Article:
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Analysis shows destruction and possible buffer zone along Gaza Strip's border with Israel

JERUSALEM (AP) — Satellite photos show new demolition along a 1-kilometer-wide path on the Gaza Strip’s border with Israel, according an analysis by The Associated Press and expert reports. The destruction comes as Israel has said it wants to establish a buffer zone there, over international objections, further tearing away at land the Palestinians want for a state.

The demolition along the path represents only a sliver of the wider damage from the Israel-Hamas war seen in Gaza that one assessment suggests has damaged or destroyed half of all the buildings within the coastal enclave.

Israeli leaders have signaled that they would like to establish a buffer zone as a defensive measure, which they contend could prevent a repeat of the Oct. 7 cross-border attack by Hamas that triggered the nearly 4-month-old war. That's despite U.S. warnings not to shrink Gaza's territory.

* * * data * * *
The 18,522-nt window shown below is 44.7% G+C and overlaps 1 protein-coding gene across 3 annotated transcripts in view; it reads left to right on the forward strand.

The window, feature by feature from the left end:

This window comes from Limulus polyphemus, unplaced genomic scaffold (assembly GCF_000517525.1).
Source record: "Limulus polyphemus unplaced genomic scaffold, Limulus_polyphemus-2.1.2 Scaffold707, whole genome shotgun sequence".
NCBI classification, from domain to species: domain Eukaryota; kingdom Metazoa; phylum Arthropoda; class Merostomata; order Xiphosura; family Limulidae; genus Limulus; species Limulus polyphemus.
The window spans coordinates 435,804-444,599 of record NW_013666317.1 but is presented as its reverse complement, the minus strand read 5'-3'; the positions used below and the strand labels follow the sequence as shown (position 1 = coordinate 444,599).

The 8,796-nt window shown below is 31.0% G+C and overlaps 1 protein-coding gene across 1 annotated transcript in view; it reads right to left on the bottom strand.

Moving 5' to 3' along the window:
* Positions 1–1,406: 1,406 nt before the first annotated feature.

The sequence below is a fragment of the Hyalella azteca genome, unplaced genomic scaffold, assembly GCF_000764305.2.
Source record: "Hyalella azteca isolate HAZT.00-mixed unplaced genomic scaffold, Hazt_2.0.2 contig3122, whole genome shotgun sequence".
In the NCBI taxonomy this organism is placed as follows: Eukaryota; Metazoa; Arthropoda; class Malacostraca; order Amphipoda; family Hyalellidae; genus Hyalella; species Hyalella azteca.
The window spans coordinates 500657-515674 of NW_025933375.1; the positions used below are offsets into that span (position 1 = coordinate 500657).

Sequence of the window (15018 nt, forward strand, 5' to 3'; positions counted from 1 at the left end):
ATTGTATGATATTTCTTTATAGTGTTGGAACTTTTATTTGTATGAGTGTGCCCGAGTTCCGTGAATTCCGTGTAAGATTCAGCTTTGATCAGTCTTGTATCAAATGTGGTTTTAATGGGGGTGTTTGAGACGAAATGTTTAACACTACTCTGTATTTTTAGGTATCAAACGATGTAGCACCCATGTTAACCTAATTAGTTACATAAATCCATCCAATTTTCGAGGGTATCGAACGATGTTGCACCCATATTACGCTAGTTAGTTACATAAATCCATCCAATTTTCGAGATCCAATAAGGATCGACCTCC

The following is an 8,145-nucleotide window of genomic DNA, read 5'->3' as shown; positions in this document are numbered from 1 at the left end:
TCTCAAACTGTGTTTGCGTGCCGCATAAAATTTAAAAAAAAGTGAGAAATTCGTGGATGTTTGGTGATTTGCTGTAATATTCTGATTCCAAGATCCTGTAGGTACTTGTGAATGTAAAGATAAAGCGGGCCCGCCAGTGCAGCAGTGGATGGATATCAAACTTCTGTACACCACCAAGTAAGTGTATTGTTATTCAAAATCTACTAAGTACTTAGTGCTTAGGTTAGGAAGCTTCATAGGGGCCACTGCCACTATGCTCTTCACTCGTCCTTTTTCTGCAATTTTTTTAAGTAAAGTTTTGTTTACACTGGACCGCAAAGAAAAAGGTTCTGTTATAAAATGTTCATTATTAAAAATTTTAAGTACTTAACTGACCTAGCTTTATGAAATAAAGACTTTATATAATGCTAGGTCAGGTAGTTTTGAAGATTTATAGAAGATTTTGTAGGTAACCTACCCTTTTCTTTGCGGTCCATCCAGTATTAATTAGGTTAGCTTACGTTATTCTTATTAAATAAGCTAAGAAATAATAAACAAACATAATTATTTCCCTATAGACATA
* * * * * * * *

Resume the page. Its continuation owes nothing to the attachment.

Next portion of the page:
Israel's military declined to answer whether it is carving out a buffer zone when asked by the AP, only saying it “takes various imperative actions that are needed in order to implement a defense plan that will provide improved security in southern Israel.” However, the military has acknowledged it has demolished buildings throughout the area.

An Israeli government official, speaking on condition of anonymity to discuss ongoing internal deliberations, said a “temporary security buffer zone” is under construction. It's unclear whether it would include barriers or empty stretches of patrolled land.

But the scope of the demolitions calls into question how temporary the possible buffer zone will be.

WHERE IS THE PROPOSED BUFFER ZONE?

Gaza has a nearly 60-kilometer (37-mile) border with Israel, with its back up against the Mediterranean Sea. Creating that buffer zone would take some 60 square kilometers (23 square miles) out of the enclave, which has a total landmass of about 360 square kilometers (139 square miles).

Toward the southern part of the Gaza Strip, much of the land in the imagined buffer zone is farmland that abuts the vast $1 billion border barrier constructed on Israeli land that separates it from the territory. But near the town of Khirbet Khuzaa, where the border turns to the northwest, it’s a different story.